After writing twenty novels, I’m running out of names for my heroes. Women aren’t a problem. There are plenty of lovely girls’ names and I don’t think I’ll ever be scrabbling round for a suitable name for a heroine. No, it’s the men. I’ve started to recycle them. I’ve had two Richards, two Joes, a Dan and a Daniel, a Tom and a Thomas. While I’m roughing out the ideas for a new novel, I flip through lists of baby boys’ names with the avidity of a new parent, rejecting one after another.
Trevor’s a perfectly decent name, of course. It stems from a Welsh place-name, but I’ve never written a hero called Trevor… or Keith, Kevin, Colin or Gavin, come to that. They’re all fine names for a secondary character but no use for a hero. Although they were in existence during the period I’m writing about, they were uncommon until the mid-twentieth century. They belong to a category of boys’ names that are not only out of fashion now, but are also unsuitable for a character born in the late nineteenth or early twentieth century.
I can’t give my characters the names of close family members. It would be too disconcerting. So no Iain, David, Christopher, Harry, Ewen, Alexis, Dominic … and recently a slew of grandsons have wiped out half a dozen more boys’ names. Nor can I use names I associate with someone unpleasant… that boy who used to tease me on the school bus, that overbearing politician.
Some boys’ names popular in the Twenties and Thirties are coming back into fashion. Alfie, Albert, Arthur, Teddy, Freddie and Archie (I’ve used almost all) currently feature in the top one hundred most popular names for baby boys, and all were commonly used in the Twenties and Thirties. Will other boys’ names long ago considered appealing come back into fashion? Will there be little Reginalds, Ernests, Quentins, Algernons and Humphreys in twenty-first century nursery schools? Horace is already on the up – I encountered a very small Horace in a café not long ago. It’s an old and noble name, but I don’t think I’m quite ready to call a hero Horace.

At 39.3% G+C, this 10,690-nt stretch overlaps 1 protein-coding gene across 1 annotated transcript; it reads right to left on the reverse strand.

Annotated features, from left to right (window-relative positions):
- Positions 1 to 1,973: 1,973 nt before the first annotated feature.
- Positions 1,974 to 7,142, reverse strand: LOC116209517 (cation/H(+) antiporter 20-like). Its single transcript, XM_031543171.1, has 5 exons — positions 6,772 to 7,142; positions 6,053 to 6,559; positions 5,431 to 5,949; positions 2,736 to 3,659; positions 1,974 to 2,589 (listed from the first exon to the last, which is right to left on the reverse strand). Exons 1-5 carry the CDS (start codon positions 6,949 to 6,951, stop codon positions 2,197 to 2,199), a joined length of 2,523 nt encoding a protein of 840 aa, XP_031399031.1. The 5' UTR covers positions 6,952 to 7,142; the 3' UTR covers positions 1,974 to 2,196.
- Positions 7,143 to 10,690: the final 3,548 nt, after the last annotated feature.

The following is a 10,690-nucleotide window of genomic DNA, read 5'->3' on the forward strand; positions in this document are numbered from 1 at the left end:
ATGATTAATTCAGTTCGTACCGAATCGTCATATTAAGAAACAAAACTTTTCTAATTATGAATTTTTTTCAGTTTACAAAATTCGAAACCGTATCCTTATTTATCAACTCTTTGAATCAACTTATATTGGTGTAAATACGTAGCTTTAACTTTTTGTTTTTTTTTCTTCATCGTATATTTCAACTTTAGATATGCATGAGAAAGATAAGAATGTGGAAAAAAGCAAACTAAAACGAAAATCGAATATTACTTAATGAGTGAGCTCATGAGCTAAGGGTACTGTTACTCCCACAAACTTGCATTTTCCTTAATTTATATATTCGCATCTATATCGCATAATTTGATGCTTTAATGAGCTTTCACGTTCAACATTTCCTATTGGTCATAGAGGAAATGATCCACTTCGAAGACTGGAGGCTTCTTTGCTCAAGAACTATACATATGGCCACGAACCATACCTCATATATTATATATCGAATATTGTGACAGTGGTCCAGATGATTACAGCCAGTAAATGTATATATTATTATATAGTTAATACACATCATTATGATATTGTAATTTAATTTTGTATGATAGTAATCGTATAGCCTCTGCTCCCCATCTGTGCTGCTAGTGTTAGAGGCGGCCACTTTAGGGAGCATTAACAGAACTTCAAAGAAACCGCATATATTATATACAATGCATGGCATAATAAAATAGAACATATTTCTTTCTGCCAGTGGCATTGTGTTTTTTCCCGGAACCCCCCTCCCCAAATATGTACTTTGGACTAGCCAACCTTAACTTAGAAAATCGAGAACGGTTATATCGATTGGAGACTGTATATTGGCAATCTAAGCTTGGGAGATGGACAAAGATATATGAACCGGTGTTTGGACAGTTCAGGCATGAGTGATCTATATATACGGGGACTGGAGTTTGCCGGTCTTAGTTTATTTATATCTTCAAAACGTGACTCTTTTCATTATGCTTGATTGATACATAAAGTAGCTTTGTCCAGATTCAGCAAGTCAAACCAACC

I tend to fall back on the perennials. Richard, Edward and its variants, Charlie, Jack, Max, Thomas, Joe, are all names that, if not top of the charts now, have thrived for centuries and had a timeless appeal. A hero’s name must encapsulate both depth and dash. I’ve used a scattering of unusual names that have felt appropriate to the era I’m writing about – Derry, Devlin, Ash. Biblical names – Jacob, Joshua, Caleb – convey solidity, important in a character who must be attractive and intriguing.
A hero’s name must be easy to pronounce – and as a lot of my books are sold in translation, I prefer it if they can be pronounced by people whose first language isn’t English. Back when I was reading a lot of science fiction and fantasy, it used to drive me nuts when an author invented impossible names for their characters, often by including lots of consonants and maybe an apostrophe or two. But it also has to be memorable. It shouldn’t be so ordinary that you’ve forgotten it as soon as you’ve closed the book.
The name has to suit the character. Sometimes I sketch in my hero’s characteristics first and then look for a name to fit, at other times I know the name and construct the character around it. When the hero first appears, his looks, demeanour – and name – will create a whole series of preconceptions. A reader will feel differently about a Daniel and a Trevor, a Jack or a Horace.
But then, I’ve always thought that people grow into their names. My own name, Judith, is a serious sort of name. What sort of person would I have been if my parents had called me Poppy or Jenny? Would I have been a more frivolous woman, given to party-going or drinking cocktails while wearing slinky gowns? Perhaps a hero grows into his name, too. Perhaps one day I’ll give Trevor or Horace a chance…